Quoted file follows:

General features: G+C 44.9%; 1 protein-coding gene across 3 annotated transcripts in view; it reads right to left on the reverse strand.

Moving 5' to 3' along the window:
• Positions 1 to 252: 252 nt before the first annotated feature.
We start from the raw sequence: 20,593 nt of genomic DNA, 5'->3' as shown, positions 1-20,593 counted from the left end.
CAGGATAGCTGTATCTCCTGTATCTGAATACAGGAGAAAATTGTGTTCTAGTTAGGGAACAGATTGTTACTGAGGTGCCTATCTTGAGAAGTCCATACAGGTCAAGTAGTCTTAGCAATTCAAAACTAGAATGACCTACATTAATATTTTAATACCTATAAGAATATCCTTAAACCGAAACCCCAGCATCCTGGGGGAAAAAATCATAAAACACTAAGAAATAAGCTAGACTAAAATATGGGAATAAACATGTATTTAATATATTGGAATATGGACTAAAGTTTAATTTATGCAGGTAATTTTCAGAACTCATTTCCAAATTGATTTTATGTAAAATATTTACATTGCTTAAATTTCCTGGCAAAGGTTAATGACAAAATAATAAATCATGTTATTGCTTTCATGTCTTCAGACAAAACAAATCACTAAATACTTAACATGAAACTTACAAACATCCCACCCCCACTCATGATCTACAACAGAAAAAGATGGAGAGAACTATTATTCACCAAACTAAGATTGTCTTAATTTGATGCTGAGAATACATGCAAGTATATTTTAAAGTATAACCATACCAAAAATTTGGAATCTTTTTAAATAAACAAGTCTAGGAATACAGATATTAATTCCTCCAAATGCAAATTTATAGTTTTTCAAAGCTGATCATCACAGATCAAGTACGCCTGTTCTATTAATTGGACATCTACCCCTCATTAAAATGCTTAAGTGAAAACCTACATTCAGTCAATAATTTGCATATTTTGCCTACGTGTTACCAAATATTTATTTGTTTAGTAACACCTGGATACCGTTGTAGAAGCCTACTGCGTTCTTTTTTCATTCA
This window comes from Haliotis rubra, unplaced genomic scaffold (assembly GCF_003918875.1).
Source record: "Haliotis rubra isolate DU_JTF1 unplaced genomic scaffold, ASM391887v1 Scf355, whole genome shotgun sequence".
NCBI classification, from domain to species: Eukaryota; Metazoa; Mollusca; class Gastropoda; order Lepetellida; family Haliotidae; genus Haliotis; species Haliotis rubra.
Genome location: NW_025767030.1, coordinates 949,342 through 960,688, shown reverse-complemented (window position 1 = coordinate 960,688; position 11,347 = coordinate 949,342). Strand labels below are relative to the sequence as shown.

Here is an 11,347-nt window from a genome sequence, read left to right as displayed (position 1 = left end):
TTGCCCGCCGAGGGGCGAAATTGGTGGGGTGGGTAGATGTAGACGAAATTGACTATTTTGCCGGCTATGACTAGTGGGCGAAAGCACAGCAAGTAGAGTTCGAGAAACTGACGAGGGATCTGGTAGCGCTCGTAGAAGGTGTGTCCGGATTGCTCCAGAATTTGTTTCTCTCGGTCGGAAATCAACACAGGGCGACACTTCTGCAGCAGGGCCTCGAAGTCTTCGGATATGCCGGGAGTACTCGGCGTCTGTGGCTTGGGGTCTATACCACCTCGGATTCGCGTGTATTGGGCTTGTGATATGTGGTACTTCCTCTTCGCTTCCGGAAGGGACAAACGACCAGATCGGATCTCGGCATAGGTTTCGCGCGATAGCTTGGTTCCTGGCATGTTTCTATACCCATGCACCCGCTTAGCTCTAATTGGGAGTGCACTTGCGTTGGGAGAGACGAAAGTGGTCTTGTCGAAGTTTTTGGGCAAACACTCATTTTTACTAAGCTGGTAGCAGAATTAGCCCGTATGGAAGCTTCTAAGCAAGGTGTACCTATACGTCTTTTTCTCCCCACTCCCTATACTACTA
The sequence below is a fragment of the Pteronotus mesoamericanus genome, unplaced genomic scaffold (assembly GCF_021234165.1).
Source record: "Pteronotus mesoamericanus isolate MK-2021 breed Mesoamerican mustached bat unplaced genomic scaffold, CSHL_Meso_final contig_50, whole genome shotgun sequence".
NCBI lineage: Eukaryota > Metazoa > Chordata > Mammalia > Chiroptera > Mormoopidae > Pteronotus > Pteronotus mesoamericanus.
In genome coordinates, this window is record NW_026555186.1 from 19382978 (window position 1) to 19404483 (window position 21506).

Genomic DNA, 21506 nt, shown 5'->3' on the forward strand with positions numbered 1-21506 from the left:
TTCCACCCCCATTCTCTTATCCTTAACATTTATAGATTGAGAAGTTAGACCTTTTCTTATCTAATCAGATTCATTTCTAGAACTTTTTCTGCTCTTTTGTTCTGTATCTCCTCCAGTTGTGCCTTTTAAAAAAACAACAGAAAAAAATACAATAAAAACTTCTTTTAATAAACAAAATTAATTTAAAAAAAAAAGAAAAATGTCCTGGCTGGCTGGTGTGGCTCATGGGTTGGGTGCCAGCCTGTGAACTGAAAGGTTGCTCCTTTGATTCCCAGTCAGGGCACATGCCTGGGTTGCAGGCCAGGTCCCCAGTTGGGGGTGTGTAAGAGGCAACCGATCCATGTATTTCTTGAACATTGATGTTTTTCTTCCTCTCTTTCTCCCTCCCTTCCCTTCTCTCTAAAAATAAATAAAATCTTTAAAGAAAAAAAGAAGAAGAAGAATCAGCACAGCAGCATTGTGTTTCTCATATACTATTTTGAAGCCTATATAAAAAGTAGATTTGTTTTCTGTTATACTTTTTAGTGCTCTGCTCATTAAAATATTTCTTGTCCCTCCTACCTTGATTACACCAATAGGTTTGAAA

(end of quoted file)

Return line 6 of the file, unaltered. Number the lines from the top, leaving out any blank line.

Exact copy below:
This window comes from Haliotis rubra, unplaced genomic scaffold (assembly GCF_003918875.1).